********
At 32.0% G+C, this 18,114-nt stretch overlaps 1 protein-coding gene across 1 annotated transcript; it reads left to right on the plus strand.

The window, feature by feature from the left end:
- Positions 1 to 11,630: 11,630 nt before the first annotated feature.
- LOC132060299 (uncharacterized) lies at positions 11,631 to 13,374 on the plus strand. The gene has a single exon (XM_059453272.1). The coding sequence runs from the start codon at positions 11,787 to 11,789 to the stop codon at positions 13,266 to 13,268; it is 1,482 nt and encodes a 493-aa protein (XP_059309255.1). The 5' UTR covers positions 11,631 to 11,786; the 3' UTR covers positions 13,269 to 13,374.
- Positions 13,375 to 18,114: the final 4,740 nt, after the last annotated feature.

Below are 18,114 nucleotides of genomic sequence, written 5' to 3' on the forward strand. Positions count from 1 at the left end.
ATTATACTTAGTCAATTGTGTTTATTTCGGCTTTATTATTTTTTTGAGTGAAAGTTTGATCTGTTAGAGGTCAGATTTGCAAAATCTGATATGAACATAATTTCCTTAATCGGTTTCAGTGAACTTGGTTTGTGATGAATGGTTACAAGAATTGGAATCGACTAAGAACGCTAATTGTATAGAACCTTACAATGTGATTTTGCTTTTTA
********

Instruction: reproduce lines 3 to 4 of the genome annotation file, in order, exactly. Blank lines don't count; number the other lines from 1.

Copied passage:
- Positions 1 to 11,630: 11,630 nt before the first annotated feature.
- LOC132060299 (uncharacterized) lies at positions 11,631 to 13,374 on the plus strand. The gene has a single exon (XM_059453272.1). The coding sequence runs from the start codon at positions 11,787 to 11,789 to the stop codon at positions 13,266 to 13,268; it is 1,482 nt and encodes a 493-aa protein (XP_059309255.1). The 5' UTR covers positions 11,631 to 11,786; the 3' UTR covers positions 13,269 to 13,374.